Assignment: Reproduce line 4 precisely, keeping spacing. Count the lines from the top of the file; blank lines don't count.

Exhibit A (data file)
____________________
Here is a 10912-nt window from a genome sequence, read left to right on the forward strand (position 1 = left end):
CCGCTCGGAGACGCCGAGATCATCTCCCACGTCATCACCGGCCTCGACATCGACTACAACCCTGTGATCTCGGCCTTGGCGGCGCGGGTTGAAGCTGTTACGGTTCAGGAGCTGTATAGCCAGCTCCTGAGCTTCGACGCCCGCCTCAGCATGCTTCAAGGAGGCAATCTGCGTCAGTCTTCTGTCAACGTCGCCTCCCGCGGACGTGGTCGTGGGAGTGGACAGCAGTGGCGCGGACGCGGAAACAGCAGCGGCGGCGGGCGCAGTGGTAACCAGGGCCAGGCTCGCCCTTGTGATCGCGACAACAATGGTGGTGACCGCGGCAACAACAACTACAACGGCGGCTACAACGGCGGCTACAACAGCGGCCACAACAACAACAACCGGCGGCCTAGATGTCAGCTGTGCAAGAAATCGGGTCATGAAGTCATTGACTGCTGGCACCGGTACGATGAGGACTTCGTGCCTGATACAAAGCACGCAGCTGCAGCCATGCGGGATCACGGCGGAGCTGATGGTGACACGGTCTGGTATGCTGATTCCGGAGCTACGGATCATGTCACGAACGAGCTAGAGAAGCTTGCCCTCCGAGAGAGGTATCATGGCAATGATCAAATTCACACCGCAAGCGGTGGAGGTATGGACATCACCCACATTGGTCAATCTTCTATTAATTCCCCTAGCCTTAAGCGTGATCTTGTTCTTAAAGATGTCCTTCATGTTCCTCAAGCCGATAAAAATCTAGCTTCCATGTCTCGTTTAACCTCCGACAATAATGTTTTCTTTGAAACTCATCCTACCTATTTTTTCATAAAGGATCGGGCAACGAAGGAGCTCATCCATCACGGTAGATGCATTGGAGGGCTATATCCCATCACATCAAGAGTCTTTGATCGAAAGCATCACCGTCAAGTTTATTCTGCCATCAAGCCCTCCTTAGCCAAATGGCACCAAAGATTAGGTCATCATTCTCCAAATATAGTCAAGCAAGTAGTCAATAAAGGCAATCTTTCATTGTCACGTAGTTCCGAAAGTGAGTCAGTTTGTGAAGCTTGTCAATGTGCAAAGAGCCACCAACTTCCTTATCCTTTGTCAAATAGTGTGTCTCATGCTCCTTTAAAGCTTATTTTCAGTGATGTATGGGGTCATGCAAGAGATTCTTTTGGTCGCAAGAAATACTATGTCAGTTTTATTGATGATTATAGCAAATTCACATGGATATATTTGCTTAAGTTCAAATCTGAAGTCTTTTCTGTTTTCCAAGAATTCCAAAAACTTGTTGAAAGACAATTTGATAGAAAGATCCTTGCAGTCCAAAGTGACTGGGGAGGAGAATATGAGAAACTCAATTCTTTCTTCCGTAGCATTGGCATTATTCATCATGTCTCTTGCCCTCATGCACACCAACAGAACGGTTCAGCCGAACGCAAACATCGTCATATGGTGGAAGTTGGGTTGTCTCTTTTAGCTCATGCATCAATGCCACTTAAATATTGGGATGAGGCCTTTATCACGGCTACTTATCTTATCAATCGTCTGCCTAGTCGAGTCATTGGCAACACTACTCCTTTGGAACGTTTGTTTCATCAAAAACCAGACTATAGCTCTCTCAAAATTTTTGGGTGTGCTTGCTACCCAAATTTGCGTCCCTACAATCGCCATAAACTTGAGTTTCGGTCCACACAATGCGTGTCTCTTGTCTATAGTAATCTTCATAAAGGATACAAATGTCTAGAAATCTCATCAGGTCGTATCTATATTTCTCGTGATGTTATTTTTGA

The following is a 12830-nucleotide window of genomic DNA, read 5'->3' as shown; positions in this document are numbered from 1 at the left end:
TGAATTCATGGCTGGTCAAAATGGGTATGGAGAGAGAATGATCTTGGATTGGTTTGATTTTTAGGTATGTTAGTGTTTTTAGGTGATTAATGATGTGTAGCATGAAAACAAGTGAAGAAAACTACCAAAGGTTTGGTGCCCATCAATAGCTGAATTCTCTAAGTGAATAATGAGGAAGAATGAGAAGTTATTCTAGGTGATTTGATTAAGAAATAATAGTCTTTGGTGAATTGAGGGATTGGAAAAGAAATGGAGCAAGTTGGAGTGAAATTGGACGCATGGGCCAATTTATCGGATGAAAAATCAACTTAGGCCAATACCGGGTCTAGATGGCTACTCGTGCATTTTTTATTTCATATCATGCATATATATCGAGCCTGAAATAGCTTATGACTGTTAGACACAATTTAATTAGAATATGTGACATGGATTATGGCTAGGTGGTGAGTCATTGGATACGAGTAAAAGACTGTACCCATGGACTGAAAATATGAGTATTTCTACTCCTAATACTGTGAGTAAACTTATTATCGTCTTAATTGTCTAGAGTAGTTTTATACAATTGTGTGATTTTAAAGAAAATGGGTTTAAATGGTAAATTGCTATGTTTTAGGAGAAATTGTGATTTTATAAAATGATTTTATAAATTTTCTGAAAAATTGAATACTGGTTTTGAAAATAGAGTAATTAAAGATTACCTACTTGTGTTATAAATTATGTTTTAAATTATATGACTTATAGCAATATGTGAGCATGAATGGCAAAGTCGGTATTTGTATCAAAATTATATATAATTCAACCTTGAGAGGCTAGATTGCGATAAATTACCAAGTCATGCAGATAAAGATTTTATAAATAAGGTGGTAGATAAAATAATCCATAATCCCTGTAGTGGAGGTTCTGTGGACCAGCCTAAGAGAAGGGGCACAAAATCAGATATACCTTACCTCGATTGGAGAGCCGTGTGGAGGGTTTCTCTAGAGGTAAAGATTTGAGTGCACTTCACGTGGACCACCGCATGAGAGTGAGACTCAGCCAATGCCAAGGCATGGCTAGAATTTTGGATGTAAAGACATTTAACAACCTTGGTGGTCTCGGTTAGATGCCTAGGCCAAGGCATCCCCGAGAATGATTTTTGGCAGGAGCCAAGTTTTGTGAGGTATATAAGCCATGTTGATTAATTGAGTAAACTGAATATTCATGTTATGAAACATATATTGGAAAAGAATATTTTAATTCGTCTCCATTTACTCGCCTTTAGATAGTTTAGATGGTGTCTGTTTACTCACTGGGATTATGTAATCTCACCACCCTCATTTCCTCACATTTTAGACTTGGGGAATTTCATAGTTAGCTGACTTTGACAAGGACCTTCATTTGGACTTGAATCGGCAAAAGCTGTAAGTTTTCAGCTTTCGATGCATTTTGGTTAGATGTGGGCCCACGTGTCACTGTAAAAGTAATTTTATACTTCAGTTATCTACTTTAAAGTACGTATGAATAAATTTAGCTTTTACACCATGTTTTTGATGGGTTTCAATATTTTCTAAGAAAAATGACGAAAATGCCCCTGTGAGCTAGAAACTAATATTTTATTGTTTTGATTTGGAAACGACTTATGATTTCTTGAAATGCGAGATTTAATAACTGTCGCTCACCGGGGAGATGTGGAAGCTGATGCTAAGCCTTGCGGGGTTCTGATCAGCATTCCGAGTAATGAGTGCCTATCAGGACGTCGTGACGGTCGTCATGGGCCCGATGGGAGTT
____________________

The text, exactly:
TGAATTCATGGCTGGTCAAAATGGGTATGGAGAGAGAATGATCTTGGATTGGTTTGATTTTTAGGTATGTTAGTGTTTTTAGGTGATTAATGATGTGTAGCATGAAAACAAGTGAAGAAAACTACCAAAGGTTTGGTGCCCATCAATAGCTGAATTCTCTAAGTGAATAATGAGGAAGAATGAGAAGTTATTCTAGGTGATTTGATTAAGAAATAATAGTCTTTGGTGAATTGAGGGATTGGAAAAGAAATGGAGCAAGTTGGAGTGAAATTGGACGCATGGGCCAATTTATCGGATGAAAAATCAACTTAGGCCAATACCGGGTCTAGATGGCTACTCGTGCATTTTTTATTTCATATCATGCATATATATCGAGCCTGAAATAGCTTATGACTGTTAGACACAATTTAATTAGAATATGTGACATGGATTATGGCTAGGTGGTGAGTCATTGGATACGAGTAAAAGACTGTACCCATGGACTGAAAATATGAGTATTTCTACTCCTAATACTGTGAGTAAACTTATTATCGTCTTAATTGTCTAGAGTAGTTTTATACAATTGTGTGATTTTAAAGAAAATGGGTTTAAATGGTAAATTGCTATGTTTTAGGAGAAATTGTGATTTTATAAAATGATTTTATAAATTTTCTGAAAAATTGAATACTGGTTTTGAAAATAGAGTAATTAAAGATTACCTACTTGTGTTATAAATTATGTTTTAAATTATATGACTTATAGCAATATGTGAGCATGAATGGCAAAGTCGGTATTTGTATCAAAATTATATATAATTCAACCTTGAGAGGCTAGATTGCGATAAATTACCAAGTCATGCAGATAAAGATTTTATAAATAAGGTGGTAGATAAAATAATCCATAATCCCTGTAGTGGAGGTTCTGTGGACCAGCCTAAGAGAAGGGGCACAAAATCAGATATACCTTACCTCGATTGGAGAGCCGTGTGGAGGGTTTCTCTAGAGGTAAAGATTTGAGTGCACTTCACGTGGACCACCGCATGAGAGTGAGACTCAGCCAATGCCAAGGCATGGCTAGAATTTTGGATGTAAAGACATTTAACAACCTTGGTGGTCTCGGTTAGATGCCTAGGCCAAGGCATCCCCGAGAATGATTTTTGGCAGGAGCCAAGTTTTGTGAGGTATATAAGCCATGTTGATTAATTGAGTAAACTGAATATTCATGTTATGAAACATATATTGGAAAAGAATATTTTAATTCGTCTCCATTTACTCGCCTTTAGATAGTTTAGATGGTGTCTGTTTACTCACTGGGATTATGTAATCTCACCACCCTCATTTCCTCACATTTTAGACTTGGGGAATTTCATAGTTAGCTGACTTTGACAAGGACCTTCATTTGGACTTGAATCGGCAAAAGCTGTAAGTTTTCAGCTTTCGATGCATTTTGGTTAGATGTGGGCCCACGTGTCACTGTAAAAGTAATTTTATACTTCAGTTATCTACTTTAAAGTACGTATGAATAAATTTAGCTTTTACACCATGTTTTTGATGGGTTTCAATATTTTCTAAGAAAAATGACGAAAATGCCCCTGTGAGCTAGAAACTAATATTTTATTGTTTTGATTTGGAAACGACTTATGATTTCTTGAAATGCGAGATTTAATAACTGTCGCTCACCGGGGAGATGTGGAAGCTGATGCTAAGCCTTGCGGGGTTCTGATCAGCATTCCGAGTAATGAGTGCCTATCAGGACGTCGTGACGGTCGTCATGGGCCCGATGGGAGTT